La Paz, Sep 19 (EFE).- After a year’s hiatus due to the Covid-19 pandemic, hundreds of Bolivian dancers once again put on their colorful costumes on Sunday to dance the caporal in order to claim its Bolivian origin.
The “caporalazo” was promoted by the Mayor’s Office of La Paz and took place in the Plaza de San Francisco with live music and more than 500 dancers.
“It is very important that the youth have taken over this dance – we must promote this. This dance is joyful and full of energy,” Rodney Miranda, municipal secretary for culture of the Mayor’s Office, told Efe.
The purpose of this activity was to validate the origin of the dance as “100 percent Bolivian,” said Miranda.
In May, the formation of a committee to safeguard dances such as the caporal and the morenada was announced in the face of an incident with Peru which declared the latter as Cultural Heritage of Puno in the country.
On Sunday, dancers both young and old participated, as well as bands and musical ensembles.
“They say we are the dinosaurs of the caporal because we are the oldest. We are about 70 years old and we have danced since we were 18,” Félix Zamorano Escalier told Efe.
The hundreds of participants wore colorful costumes with embroidered sequins and small cockades in the colors of the Bolivian flag.
Most wore transparent face shields to participate in this event, which also gathered a crowd of spectators.
Miranda said that some of the biosecurity measures that were taken included the mandatory use of masks or face shields and that all dancers must have shown they had been vaccinated.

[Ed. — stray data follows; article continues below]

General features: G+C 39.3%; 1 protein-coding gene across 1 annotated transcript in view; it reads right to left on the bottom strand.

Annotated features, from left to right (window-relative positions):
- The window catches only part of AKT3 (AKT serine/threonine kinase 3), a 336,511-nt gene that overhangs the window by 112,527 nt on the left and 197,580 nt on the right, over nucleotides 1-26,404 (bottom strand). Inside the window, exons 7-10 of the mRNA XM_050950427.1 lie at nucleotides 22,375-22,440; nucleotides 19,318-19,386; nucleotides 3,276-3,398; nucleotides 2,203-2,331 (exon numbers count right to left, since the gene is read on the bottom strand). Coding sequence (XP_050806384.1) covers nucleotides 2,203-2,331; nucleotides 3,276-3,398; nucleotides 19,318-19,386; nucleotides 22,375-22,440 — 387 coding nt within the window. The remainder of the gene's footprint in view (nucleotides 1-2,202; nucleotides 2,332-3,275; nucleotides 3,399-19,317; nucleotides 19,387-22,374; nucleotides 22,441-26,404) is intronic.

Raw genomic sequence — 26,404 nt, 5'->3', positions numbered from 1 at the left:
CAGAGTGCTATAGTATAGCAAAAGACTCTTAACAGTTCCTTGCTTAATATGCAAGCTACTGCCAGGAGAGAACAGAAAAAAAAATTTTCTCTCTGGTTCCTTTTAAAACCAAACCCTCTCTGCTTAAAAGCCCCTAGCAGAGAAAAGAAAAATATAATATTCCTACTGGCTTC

The mostly young participants were excited to dance again after a year of hiatus due to the Covid-19 pandemic.
“I feel nostalgia. All this time of pandemic of not being able to show our steps or joy to different crowds. Today is a very important day for us because after much time we meet again,” said Silvia Cantuta, one of the dancers.
She added that the event was made more special with the objective of vindicating the culture and showing that the caporal is Bolivian.
“For me it is a privilege to show the whole world, to show how the caporal is danced and to carry the name of my culture high because the caporales are from Bolivia,” she said.
Miranda pointed out that the caporalazo was part of the safeguarding activities of the different dances of La Paz and that there will also be meetings of historians, researchers and an inventory of the dances to disseminate them.
The origins of this dance are attributed to the Estrada-Pacheco family of La Paz, who were inspired in the Afro-Bolivian Saya character of the caporal.
The saya is a rhythm from the La Paz region of the Yungas, which has significant numbers of Afro-Bolivian populations.
The caporal in particular is characterized by jumps, spins, heel stomping and showy synchronized choreographies.